408 F2d 1062 Bulova Watch Company v. Waltham Watch Company

408 F.2d 1062


Patent Appeal No. 8114.

United States Court of Customs and Patent Appeals.

April 10, 1969.

Russell L. Law, Washington, D. C., for appellant.

Samuel W. Block, Leon Fieldman, Chester T. Kamin, Chicago, Ill. (Raymond, Mayer, Jenner & Block, Chicago, Ill., of counsel), for appellee.

Before WORLEY, Chief Judge, and RICH, ALMOND and BALDWIN, Judges.

RICH, Judge.

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This appeal is from the decision of the Patent Office Trademark Trial and Appeal Board, abstracted at 152 USPQ 836, dismissing appellant's opposition to appellee's application to register "AUTOCHRON" on the Principal Register for "watches," serial No. 182,988, filed December 13, 1963, claiming first use July 1, 1963. Appellant's opposition is based on its prior use and registration1 of "ACCUTRON" for "watches."


The issue is whether "AUTOCHRON" so resembles "ACCUTRON" as to be likely, when both are applied to "watches," to cause confusion or mistake or to deceive. 15 U.S.C. § 1052(d).


Both parties have taken testimony and have submitted numerous documentary and physical exhibits. From the record it appears that appellant has, since about 1960, continuously used "ACCUTRON" as a trademark to identify a line of unique electro-mechanical timepieces which differ from conventional watches in the use of an electronically-driven tuning fork as the timekeeping element. Witnesses for appellant testified that from 1960 to 1965 sales of "ACCUTRON" watches exceeded $24,000,000 and that over $5,000,000 was expended for "ACCUTRON" advertising during that same period.


Appellee has used "AUTOCHRON" as a trademark for a line of self-winding watches since July 1963. During the period from July 1, 1963, to June 30, 1965, appellee sold approximately nine thousand "AUTOCHRON" watches having an estimated value in excess of $400,000 and spent in excess of $200,000 on advertising material in which "AUTOCHRON" watches were featured or appeared.


Inasmuch as both appellant's registration and appellee's application recite "watches" as the goods to which the marks of the parties are applied, the goods here involved are identical, notwithstanding the fact that at the time the subject opposition was commenced the parties were using their marks on distinctly different types of watches.


In summary, the board was of the view that:


* * * the differences between "AUTOCHRON" and "ACCUTRON" in sound, appearance, and significance are sufficient to render the mark registrably different and to obviate any likelihood that purchasers would mistakenly assume that the watches sold thereunder originate from the same source.2

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Specifically, the board noted "an apparent discernible difference" between the parties' marks and found the differences in pronunciation of "ACCU" and "AUTO" to be sufficient to distinguish the marks as to sound. The board also appears to have attached substantial importance to the supposed "significance" of the respective marks. In this regard, the board said:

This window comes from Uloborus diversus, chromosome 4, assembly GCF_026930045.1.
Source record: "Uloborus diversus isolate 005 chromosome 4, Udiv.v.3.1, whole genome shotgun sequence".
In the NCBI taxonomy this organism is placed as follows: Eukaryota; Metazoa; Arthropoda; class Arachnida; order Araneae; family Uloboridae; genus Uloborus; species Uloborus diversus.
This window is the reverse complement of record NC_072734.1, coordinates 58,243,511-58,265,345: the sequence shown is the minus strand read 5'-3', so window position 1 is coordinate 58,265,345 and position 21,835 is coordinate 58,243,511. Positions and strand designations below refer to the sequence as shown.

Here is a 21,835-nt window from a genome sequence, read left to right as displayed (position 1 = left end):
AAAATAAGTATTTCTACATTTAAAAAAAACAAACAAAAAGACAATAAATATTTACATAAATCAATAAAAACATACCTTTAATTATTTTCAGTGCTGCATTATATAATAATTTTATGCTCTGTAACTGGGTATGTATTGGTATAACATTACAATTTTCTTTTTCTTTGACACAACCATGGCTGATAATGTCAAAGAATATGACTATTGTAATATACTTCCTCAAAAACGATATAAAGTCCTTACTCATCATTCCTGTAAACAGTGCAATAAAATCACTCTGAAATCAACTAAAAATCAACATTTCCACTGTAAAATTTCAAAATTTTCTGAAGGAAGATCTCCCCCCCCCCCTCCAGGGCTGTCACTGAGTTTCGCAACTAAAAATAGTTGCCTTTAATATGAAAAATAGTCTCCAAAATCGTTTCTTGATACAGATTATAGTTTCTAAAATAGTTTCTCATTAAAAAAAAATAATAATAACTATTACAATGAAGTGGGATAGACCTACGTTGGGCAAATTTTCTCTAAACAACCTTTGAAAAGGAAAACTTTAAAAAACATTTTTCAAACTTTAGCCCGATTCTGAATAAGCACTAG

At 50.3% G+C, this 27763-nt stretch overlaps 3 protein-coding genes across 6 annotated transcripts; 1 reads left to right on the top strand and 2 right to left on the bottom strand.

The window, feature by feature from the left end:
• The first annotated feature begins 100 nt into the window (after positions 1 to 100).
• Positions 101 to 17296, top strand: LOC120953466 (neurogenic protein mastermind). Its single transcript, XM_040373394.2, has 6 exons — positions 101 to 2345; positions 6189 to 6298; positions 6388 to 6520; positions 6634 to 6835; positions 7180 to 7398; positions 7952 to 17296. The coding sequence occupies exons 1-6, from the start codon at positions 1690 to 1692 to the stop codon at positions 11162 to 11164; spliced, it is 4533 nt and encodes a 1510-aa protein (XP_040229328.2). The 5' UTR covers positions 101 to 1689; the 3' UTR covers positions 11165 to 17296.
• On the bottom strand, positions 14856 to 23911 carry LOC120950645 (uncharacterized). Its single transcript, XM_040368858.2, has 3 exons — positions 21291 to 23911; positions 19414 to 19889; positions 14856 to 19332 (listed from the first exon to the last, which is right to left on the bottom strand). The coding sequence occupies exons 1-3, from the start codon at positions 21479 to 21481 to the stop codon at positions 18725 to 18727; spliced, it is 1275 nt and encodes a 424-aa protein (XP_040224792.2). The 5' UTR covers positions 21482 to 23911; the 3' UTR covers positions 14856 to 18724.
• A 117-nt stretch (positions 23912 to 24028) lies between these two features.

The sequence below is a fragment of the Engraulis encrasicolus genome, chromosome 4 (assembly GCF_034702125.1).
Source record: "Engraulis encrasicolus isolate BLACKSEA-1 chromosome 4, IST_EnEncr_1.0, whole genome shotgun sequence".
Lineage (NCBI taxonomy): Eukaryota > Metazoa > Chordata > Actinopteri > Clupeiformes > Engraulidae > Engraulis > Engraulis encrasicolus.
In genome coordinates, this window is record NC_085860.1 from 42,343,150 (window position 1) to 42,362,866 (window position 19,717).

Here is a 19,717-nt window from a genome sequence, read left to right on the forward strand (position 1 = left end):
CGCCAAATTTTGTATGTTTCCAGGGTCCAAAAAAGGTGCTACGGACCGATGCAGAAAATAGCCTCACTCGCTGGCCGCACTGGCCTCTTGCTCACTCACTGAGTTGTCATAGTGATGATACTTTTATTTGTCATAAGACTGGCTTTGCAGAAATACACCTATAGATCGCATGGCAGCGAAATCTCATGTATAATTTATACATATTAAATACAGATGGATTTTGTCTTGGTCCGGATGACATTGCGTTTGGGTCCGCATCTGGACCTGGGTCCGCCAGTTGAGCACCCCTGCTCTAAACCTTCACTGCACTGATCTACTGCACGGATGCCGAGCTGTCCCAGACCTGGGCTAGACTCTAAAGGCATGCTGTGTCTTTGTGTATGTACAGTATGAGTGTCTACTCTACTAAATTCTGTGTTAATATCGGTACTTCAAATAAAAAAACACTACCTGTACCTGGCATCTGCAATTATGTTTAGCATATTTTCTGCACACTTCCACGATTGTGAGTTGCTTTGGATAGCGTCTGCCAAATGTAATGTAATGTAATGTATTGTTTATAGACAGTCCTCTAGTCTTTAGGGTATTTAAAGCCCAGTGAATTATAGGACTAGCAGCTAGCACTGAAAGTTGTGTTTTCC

* * * opposer's Director of Advertising and Sales Promotion testified that "ACCUTRON is a happy combination that suggests accuracy through electronics". With respect to applicant's mark, Webster's Third New International Dictionary (1961 Edition) defines "auto" as a combining form denoting "automatic, self-acting or self-regulating" and "chron" as a combining form from the Greek "Chronos" meaning "time". "AUTOCHRON" therefore suggests "automatic or self-regulating time" and thereby creates a commercial impression completely different from that connoted by "ACCUTRON".


While we agree with the board that there are differences between the involved marks in sound, meaning, and appearance, we think the board has over-analyzed the marks. We do not consider the self-evident differences in sound and appearance to be so substantial, when the marks are considered in their entireties, as to assure that consumers will not be confused. We are not convinced that even the average consumer would be as conscious of the significance of "ACCUTRON" intended by appellant or the significance of "AUTOCHRON" as was the board. In short, we are essentially of the same mind as we were in the "TIMEX" — "TELIX" case,3 where, in spite of differences discoverable by close analysis, we said:


We are not quite satisfied that when the competing marks are placed on identical goods and viewed in their entirety their differences are of so clear and positive a nature as to preclude the likelihood of confusion we think Congress intended * * *.


We respect the reasoning and conclusions below and reverse only on the well-established principle of trademark law of resolving doubt in favor of the first user who, here, as shown by the record, has * * * spent considerable time and money in establishing and promoting its mark. The newcomer is free to choose another mark, but not one which comes so close to appellant's mark as we think is the case here.


We think the marks "AUTOCHRON" and "ACCUTRON" have sufficient obvious similarities as to be likely to cause substantial confusion or mistake. The decision of the board is reversed.





Principal Register registration No. 709,055, issued December 27, 1960, on an application filed April 14, 1960, claiming first use March 31, 1960


We assume the meaning of the expression "registrably different" to besufficient difference to justify registration of applicant's mark, which makes it redundant with respect to the finding of no likelihood of confusion of source.


United States Time Corp. v. Jacob Tennenbaum (Tennenbaum & Co., Telix Watch, assignee, substituted), 46 CCPA 895, 267 F.2d 327, 122 USPQ 15 (1959)